• No we have examined and tested all other options for management of topmouth gudgeon including: no action, screening outlets, rod & line removal, netting / electrofishing removal, egg removal using spawning mats, biological control (introducing other predatory species), drain down and liming. All of these options will only achieve management of the population and not eradication. Due to the threat posed by topmouth gudgeon it is essential that 100% eradication is achieved piscicide application represents the only viable option to achieve this in this case. 

What will the EA do to prevent this happening again?

  • We regulate every fish introduction and removal in the freshwater environment through fish movement consents and ILFA licenses.
  • We educate anglers, clubs, land owners and fish farm owners about the risks posed by non-native species and importance of managing their activities carefully.
  • We make clear that there is a buyer beware' responsibility on the buyer of any fish.
  • We work with Cefas and the fish farming industry to monitor fish movements. 
Like I say, I haven’t included everything that was in the PDF, just the bits that I thought were important. However, if you’re still not happy and want to know more, then send me your email below via the comments page (don’t worry, it won’t be visible to everyone) and I’ll email it to you.

However, this wouldn’t be needed if news agencies were to publish full details instead of just going for the sensationalist approach. Even just supplying a link to the PDF would have helped. On a positive note, the EA were very helpful and quick to respond to my questions, something other agencies would be good to pick up on.

We, the general public and businesses, especially those who impact on nature, need to learn and learn quickly that our actions, regardless of how insignificant WE think they are, can have devastating effects on our surroundings and beyond. As an ex-truck driver, I have delivered to out of the way, back of beyond warehouses in the middle of nowhere. All around their perimeters are rodent poisons which may be good at killing rodents, but they are also good at killing other wildlife such as owls, kestrels and other predators through secondary poisoning, eating an animal which has been poisoned by the rodenticide.

No-one knows how Topmouth gudgeon got into the system. They could’ve been introduced by someone who stocked a private pond, or an unscrupulous fish dealer out to make a quick buck. They could’ve been a tank fish that someone had got tired of and decided to release them into their nearest waterway thinking the weather would kill them off. Many years ago, I once knew a person who released Koi into a stream because they were getting to big for his pond. I won’t repeat here what my response was to him then. Needless to say, I no longer know this person as I don’t suffer idiots well.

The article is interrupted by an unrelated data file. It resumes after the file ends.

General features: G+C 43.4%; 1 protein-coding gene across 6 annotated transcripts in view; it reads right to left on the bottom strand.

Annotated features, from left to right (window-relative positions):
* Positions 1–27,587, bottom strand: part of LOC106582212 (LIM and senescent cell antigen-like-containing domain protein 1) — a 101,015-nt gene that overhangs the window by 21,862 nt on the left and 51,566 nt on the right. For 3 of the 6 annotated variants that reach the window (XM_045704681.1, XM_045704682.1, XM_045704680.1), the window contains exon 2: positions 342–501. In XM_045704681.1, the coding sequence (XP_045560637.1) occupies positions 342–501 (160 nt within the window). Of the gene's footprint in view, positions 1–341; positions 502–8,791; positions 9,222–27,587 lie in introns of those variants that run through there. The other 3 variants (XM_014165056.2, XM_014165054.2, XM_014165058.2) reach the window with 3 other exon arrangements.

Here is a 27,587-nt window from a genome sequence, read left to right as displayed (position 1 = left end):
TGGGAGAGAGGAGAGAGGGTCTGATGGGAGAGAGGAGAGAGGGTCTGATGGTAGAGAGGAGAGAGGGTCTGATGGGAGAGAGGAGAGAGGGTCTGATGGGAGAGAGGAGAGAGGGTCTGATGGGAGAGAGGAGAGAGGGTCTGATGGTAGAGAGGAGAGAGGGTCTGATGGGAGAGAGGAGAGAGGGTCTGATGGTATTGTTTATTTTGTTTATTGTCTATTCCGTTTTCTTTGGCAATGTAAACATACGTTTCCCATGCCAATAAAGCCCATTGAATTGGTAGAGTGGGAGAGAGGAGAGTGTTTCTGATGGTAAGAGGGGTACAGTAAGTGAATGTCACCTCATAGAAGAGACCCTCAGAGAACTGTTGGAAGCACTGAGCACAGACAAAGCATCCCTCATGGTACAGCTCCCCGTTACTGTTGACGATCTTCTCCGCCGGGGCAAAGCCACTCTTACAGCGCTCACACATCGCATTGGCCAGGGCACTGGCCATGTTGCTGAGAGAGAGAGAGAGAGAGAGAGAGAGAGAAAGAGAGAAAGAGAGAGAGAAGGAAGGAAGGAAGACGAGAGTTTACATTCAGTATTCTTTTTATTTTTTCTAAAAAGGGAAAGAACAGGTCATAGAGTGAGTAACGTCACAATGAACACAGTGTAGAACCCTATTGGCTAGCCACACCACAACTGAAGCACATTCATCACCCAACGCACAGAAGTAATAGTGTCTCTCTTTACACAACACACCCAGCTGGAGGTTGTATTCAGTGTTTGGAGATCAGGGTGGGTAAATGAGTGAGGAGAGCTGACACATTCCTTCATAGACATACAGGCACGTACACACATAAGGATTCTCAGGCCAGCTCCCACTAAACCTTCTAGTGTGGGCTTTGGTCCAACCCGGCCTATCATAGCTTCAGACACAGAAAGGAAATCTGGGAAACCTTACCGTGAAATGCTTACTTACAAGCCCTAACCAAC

Starling news

Reports have been coming in from a couple of my readers of starlings in largish numbers. First report is from Mick who tells me that he saw a largish flock at the original site at Ransomes this week and that they were starting to murmurate when he saw them.

Anne emailed me to say she spotted around 120 starlings at the nearby Trinity Showground feeding on land adjacent to Purdis Heath. I remember many years ago when I lived on a boat on the broads, I remember mooring up one evening and seeing a murmuration in the distance which I watched for ages. As I did so, every now and then a small flock of starlings would fly past or overhead, heading in the direction of the murmuration. A sure sign that these displays pull in much smaller groups for quite some miles around, safety in numbers!

So thanks to my roving reporters, I will be out in the next few days to see what murmurations I can find.

Still time to vote.

In case you haven’t done so already, you can still vote for my Barn Owl Hunting mobile device picture in the Suffolk Wildlife Photo Competition here. Voting closes soon so no time like the present. 

Till then dear reader, take care.


  1. A book to put on your Christmas list - Spillover by David Quammen
    About zoonoses - fascinating. How and why viruses (sometimes bacteria) jump species and sometimes to humans. How the changes humans make to ecosystems upsets balances that have been stable for millennia. Brilliant book. Something to do in your spare time !!

    1. Will do Helen, thank you. Although, it might have to go on my birthday list as my Xmas list is getting a bit long :)